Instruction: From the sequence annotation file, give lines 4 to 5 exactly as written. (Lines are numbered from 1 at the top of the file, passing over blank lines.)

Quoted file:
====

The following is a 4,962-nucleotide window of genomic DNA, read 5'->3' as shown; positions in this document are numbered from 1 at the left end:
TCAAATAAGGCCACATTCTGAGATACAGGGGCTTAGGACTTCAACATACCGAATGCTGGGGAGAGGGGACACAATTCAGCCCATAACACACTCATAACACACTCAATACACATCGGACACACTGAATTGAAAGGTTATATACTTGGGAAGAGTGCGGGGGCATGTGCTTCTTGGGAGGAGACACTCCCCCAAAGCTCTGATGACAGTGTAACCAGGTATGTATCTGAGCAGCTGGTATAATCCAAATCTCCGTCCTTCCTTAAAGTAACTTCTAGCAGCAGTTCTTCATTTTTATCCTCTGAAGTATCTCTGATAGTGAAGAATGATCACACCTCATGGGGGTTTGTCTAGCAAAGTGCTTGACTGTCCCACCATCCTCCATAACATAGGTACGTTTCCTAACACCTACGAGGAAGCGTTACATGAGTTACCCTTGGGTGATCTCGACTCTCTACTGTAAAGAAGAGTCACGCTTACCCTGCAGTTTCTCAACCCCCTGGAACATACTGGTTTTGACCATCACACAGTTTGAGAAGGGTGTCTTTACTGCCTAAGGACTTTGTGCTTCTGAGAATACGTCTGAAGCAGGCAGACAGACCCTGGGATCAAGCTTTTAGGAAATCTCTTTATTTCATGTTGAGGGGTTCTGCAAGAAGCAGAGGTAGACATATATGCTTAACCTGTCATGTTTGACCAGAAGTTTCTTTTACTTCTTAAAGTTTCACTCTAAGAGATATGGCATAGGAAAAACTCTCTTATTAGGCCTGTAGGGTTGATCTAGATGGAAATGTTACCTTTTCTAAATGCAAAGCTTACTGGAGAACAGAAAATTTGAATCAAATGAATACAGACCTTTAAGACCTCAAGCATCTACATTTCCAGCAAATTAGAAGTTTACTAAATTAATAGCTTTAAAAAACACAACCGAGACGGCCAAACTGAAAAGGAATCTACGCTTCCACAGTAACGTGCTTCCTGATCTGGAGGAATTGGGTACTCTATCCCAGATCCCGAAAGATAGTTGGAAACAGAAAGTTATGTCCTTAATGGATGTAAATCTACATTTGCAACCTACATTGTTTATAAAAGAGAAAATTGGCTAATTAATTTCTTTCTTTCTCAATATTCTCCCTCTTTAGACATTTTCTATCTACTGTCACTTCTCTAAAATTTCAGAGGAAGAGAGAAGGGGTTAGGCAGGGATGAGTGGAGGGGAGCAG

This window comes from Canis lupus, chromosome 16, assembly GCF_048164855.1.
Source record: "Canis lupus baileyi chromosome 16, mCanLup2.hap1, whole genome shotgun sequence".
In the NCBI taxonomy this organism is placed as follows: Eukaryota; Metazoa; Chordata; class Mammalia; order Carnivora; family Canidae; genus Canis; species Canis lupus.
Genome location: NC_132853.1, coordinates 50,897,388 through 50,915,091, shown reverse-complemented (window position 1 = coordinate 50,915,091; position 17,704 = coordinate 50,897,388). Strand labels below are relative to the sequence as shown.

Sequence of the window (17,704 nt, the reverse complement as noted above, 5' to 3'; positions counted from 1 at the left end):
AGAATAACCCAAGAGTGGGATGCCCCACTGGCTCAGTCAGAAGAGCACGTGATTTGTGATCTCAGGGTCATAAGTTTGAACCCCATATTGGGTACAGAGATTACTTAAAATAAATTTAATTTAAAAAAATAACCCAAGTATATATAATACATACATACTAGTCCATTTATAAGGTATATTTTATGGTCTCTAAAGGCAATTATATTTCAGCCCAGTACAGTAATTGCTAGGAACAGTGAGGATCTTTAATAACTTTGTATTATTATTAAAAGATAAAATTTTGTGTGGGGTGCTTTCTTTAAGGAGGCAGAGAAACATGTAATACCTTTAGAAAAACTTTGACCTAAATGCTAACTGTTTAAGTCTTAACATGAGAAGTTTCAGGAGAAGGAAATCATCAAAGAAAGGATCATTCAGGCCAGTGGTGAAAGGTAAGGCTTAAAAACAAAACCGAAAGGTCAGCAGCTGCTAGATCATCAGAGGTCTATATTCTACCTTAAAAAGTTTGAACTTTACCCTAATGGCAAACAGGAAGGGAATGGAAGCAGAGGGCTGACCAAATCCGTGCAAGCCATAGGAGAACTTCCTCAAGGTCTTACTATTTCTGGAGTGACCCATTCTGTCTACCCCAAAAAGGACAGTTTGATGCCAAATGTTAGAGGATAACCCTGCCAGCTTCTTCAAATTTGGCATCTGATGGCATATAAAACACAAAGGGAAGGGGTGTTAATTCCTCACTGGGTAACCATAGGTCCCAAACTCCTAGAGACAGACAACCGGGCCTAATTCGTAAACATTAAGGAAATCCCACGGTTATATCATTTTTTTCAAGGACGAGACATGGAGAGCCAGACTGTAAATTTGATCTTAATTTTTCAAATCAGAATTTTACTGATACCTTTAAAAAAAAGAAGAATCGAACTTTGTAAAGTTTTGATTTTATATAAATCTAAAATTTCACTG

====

Source record: "Canis lupus baileyi chromosome 16, mCanLup2.hap1, whole genome shotgun sequence".
In the NCBI taxonomy this organism is placed as follows: Eukaryota; Metazoa; Chordata; class Mammalia; order Carnivora; family Canidae; genus Canis; species Canis lupus.